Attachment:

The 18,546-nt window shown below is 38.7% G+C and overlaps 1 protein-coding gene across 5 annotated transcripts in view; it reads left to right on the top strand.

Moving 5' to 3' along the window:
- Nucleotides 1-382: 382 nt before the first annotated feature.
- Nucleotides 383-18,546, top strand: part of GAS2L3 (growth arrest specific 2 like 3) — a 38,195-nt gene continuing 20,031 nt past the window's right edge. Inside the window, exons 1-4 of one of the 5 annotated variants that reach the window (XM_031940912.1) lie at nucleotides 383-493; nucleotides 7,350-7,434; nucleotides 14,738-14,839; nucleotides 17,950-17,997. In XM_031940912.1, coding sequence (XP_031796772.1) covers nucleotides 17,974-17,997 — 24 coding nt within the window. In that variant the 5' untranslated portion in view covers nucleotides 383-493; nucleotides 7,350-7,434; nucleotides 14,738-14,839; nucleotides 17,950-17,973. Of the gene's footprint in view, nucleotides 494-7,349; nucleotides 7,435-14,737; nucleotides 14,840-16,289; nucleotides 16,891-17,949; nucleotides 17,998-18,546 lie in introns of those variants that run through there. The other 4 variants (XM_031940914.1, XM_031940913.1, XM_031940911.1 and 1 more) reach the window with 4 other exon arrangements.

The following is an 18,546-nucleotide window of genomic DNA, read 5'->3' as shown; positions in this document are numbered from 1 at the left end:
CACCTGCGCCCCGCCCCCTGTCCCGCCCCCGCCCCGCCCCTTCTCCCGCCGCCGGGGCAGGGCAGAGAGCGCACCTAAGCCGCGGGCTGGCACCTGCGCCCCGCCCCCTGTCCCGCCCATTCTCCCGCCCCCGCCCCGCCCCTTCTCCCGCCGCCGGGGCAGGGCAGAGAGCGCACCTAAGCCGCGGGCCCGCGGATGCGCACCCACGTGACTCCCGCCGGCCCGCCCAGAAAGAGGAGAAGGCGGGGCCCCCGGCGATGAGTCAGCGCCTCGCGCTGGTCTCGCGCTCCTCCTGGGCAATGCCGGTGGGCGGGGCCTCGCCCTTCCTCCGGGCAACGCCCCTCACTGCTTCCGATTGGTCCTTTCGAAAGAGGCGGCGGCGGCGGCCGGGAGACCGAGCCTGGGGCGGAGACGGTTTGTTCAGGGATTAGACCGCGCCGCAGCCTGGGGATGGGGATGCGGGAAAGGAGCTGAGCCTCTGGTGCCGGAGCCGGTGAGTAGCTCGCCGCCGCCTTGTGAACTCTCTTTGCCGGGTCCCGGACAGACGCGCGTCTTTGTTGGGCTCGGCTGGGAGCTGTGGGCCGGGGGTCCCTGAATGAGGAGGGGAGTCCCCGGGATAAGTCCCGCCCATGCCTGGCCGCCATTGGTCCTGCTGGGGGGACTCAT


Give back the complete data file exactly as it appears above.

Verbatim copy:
The 18,546-nt window shown below is 38.7% G+C and overlaps 1 protein-coding gene across 5 annotated transcripts in view; it reads left to right on the top strand.

Moving 5' to 3' along the window:
- Nucleotides 1-382: 382 nt before the first annotated feature.
- Nucleotides 383-18,546, top strand: part of GAS2L3 (growth arrest specific 2 like 3) — a 38,195-nt gene continuing 20,031 nt past the window's right edge. Inside the window, exons 1-4 of one of the 5 annotated variants that reach the window (XM_031940912.1) lie at nucleotides 383-493; nucleotides 7,350-7,434; nucleotides 14,738-14,839; nucleotides 17,950-17,997. In XM_031940912.1, coding sequence (XP_031796772.1) covers nucleotides 17,974-17,997 — 24 coding nt within the window. In that variant the 5' untranslated portion in view covers nucleotides 383-493; nucleotides 7,350-7,434; nucleotides 14,738-14,839; nucleotides 17,950-17,973. Of the gene's footprint in view, nucleotides 494-7,349; nucleotides 7,435-14,737; nucleotides 14,840-16,289; nucleotides 16,891-17,949; nucleotides 17,998-18,546 lie in introns of those variants that run through there. The other 4 variants (XM_031940914.1, XM_031940913.1, XM_031940911.1 and 1 more) reach the window with 4 other exon arrangements.

The following is an 18,546-nucleotide window of genomic DNA, read 5'->3' as shown; positions in this document are numbered from 1 at the left end:
CACCTGCGCCCCGCCCCCTGTCCCGCCCCCGCCCCGCCCCTTCTCCCGCCGCCGGGGCAGGGCAGAGAGCGCACCTAAGCCGCGGGCTGGCACCTGCGCCCCGCCCCCTGTCCCGCCCATTCTCCCGCCCCCGCCCCGCCCCTTCTCCCGCCGCCGGGGCAGGGCAGAGAGCGCACCTAAGCCGCGGGCCCGCGGATGCGCACCCACGTGACTCCCGCCGGCCCGCCCAGAAAGAGGAGAAGGCGGGGCCCCCGGCGATGAGTCAGCGCCTCGCGCTGGTCTCGCGCTCCTCCTGGGCAATGCCGGTGGGCGGGGCCTCGCCCTTCCTCCGGGCAACGCCCCTCACTGCTTCCGATTGGTCCTTTCGAAAGAGGCGGCGGCGGCGGCCGGGAGACCGAGCCTGGGGCGGAGACGGTTTGTTCAGGGATTAGACCGCGCCGCAGCCTGGGGATGGGGATGCGGGAAAGGAGCTGAGCCTCTGGTGCCGGAGCCGGTGAGTAGCTCGCCGCCGCCTTGTGAACTCTCTTTGCCGGGTCCCGGACAGACGCGCGTCTTTGTTGGGCTCGGCTGGGAGCTGTGGGCCGGGGGTCCCTGAATGAGGAGGGGAGTCCCCGGGATAAGTCCCGCCCATGCCTGGCCGCCATTGGTCCTGCTGGGGGGACTCAT